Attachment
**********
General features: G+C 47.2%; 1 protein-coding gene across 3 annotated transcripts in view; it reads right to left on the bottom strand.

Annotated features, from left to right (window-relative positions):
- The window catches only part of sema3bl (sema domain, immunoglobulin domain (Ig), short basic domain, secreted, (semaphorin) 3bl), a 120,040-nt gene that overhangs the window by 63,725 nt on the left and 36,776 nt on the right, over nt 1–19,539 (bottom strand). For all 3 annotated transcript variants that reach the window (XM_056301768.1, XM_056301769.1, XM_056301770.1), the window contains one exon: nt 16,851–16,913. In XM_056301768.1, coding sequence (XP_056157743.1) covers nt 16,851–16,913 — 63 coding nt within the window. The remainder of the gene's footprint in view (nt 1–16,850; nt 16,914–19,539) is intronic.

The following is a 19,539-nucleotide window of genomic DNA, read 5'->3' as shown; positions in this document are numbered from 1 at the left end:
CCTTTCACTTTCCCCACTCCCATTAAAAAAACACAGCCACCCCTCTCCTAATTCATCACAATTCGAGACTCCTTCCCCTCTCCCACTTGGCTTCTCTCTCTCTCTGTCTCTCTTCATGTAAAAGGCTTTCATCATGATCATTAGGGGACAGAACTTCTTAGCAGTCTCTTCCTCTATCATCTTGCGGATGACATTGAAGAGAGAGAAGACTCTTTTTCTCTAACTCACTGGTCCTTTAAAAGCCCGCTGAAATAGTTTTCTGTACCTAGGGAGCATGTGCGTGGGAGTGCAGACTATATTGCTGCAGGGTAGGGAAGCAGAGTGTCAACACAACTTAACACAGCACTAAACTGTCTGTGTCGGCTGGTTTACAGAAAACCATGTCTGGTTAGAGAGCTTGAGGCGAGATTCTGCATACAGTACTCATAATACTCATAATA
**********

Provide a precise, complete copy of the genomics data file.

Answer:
General features: G+C 47.2%; 1 protein-coding gene across 3 annotated transcripts in view; it reads right to left on the bottom strand.

Annotated features, from left to right (window-relative positions):
- The window catches only part of sema3bl (sema domain, immunoglobulin domain (Ig), short basic domain, secreted, (semaphorin) 3bl), a 120,040-nt gene that overhangs the window by 63,725 nt on the left and 36,776 nt on the right, over nt 1–19,539 (bottom strand). For all 3 annotated transcript variants that reach the window (XM_056301768.1, XM_056301769.1, XM_056301770.1), the window contains one exon: nt 16,851–16,913. In XM_056301768.1, coding sequence (XP_056157743.1) covers nt 16,851–16,913 — 63 coding nt within the window. The remainder of the gene's footprint in view (nt 1–16,850; nt 16,914–19,539) is intronic.

The following is a 19,539-nucleotide window of genomic DNA, read 5'->3' as shown; positions in this document are numbered from 1 at the left end:
CCTTTCACTTTCCCCACTCCCATTAAAAAAACACAGCCACCCCTCTCCTAATTCATCACAATTCGAGACTCCTTCCCCTCTCCCACTTGGCTTCTCTCTCTCTCTGTCTCTCTTCATGTAAAAGGCTTTCATCATGATCATTAGGGGACAGAACTTCTTAGCAGTCTCTTCCTCTATCATCTTGCGGATGACATTGAAGAGAGAGAAGACTCTTTTTCTCTAACTCACTGGTCCTTTAAAAGCCCGCTGAAATAGTTTTCTGTACCTAGGGAGCATGTGCGTGGGAGTGCAGACTATATTGCTGCAGGGTAGGGAAGCAGAGTGTCAACACAACTTAACACAGCACTAAACTGTCTGTGTCGGCTGGTTTACAGAAAACCATGTCTGGTTAGAGAGCTTGAGGCGAGATTCTGCATACAGTACTCATAATACTCATAATA